Auckland's housing market is cooling off as demand eases, according to figures released by realestate.co.nz
"Auckland was the only region across the country where demand is down on the same period last year," said realestate.co.nz chief executive Brendon Skipper.
Demand in the three months ended November, as measured by listings viewed, in the Auckland region dropped 8.1 per cent compared to the same time last year.
"A slowing rate of [price] growth and a decrease in demand means properties in Auckland are sitting on the market for longer. In turn, this means more options for buyers."
Skipper said the slowdown, coupled with the fact houses were taking longer to sell meant there could be more options for Auckland buyers in the near future.
"It's been such a seller's market in Auckland until recently. We're just now starting to see things normalise," he said. "The asking price went up by only 0.4 per cent in November compared to the previous month which is basically a flatline."
Despite the slower rate of growth, asking prices in the Auckland region hit another record high of $947,141.
All the main centres in the country were cooling and an easing off in the property market is a typical summer trend, however, the figures show the supply issue in Auckland could be slowly resolving itself.
"It's still a seller's market, but the pressure is beginning to ease off," Skipper said.
But while the main centres cool, holiday areas are heating up. Wairarapa, Marlborough and the Coromandel regions are featuring strongly, realestate.co.nz said, while Gisborne and the West Coast are also picking up.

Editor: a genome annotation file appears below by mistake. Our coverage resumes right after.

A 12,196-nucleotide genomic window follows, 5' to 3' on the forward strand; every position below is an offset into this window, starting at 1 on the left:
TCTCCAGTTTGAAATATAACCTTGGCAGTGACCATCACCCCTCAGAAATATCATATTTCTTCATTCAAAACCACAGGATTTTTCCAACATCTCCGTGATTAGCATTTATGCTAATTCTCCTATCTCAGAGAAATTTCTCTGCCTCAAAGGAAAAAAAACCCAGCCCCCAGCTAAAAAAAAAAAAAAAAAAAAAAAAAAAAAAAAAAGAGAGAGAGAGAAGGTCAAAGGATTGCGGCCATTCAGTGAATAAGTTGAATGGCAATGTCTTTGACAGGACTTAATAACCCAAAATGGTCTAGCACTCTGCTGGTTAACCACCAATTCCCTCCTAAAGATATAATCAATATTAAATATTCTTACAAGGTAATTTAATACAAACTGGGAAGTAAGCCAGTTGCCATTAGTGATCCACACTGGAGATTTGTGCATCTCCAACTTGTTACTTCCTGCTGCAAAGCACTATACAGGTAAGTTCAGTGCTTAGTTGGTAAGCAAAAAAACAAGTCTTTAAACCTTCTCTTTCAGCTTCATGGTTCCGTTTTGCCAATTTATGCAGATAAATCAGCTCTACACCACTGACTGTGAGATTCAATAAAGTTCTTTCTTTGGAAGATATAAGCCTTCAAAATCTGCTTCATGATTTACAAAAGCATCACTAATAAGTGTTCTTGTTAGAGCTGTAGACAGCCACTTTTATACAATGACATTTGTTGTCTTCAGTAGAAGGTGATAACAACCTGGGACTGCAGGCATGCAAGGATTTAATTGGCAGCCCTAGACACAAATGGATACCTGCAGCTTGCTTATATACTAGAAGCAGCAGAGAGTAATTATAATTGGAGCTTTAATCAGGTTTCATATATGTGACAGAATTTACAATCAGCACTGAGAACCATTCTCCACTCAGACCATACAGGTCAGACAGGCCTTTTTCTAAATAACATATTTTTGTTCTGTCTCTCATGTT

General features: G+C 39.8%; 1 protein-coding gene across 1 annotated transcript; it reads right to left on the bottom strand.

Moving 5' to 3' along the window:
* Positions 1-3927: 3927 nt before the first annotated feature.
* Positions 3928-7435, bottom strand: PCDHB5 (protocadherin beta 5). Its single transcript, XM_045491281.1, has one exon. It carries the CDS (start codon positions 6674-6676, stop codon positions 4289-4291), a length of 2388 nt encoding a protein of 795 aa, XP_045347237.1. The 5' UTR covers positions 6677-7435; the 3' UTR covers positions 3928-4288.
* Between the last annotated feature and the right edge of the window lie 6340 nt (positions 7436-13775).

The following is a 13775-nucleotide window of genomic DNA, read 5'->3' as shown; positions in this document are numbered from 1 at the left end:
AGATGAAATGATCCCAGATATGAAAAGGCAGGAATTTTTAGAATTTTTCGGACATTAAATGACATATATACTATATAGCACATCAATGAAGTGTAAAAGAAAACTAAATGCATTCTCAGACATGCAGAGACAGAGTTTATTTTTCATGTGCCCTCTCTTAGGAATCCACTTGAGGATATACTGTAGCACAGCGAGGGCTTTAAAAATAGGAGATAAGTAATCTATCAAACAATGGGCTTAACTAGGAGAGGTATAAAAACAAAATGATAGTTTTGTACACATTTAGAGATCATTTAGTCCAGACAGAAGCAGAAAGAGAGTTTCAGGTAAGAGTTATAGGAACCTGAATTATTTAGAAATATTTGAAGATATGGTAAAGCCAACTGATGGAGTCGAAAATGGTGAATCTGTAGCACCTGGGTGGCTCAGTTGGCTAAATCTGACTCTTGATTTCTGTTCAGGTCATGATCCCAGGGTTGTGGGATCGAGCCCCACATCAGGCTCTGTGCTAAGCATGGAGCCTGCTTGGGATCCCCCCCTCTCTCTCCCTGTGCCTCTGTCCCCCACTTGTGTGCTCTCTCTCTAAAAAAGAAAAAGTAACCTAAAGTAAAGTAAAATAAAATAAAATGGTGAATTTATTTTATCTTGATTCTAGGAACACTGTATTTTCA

"As we prepare to head into the holiday period, it appears that [an] increasing number of Kiwis are considering investing in a bach or holiday home," Skipper said. "But Kiwis who were looking to buy a holiday pad in the Coromandel in November may have struggled to find one, as the region recorded a drop in new listings in this region."
Meanwhile, the figures showed a hot demand for property in the Manawatu/Whanganui region where houses were turning over quicker than Auckland. Despite growing demand, the region's average price was little increased, hitting $292,292.
Reserve Bank governor Graeme Wheeler on Wednesday also said the market was cooling.
While debt-to-income (DTI) lending restrictions could be an option for the bank if it saw house price inflation driven by credit, he told Parliament's finance and expenditure committee that he wouldn't use the tool at this stage because house price inflation has moderated in and outside of Auckland.
"What would concern us is if we saw house price inflation starting to pick up in Auckland and elsewhere, and if it was clear that was credit-driven with commitments expanding and continued increases in DTIs. If we started to see those things, that would concern us a great deal. They would be the conditions in which we would consider using the DTIs." Wheeler said.
The bank's latest Financial Stability report shows the percentage of funding drawn by first-home buyers at more than five times their income increased from about 24 per cent to 35 per cent between September 2014 and September 2016.
More than 40 per cent of lending to owner-occupiers was at more five times their income level and more than 60 per cent of lending to investors was at that level in September.
Despite a slowdown in Auckland property price growth in the past six months the bank said the vulnerabilities in the housing market had increased.
"Despite some recent softening, house price growth in Auckland remains high at 9.3 per cent in the year to October, and Auckland's house price-to-income ratio, at 9.6, is among the highest in the world," the Reserve Bank said.
QV housing market figures are due today.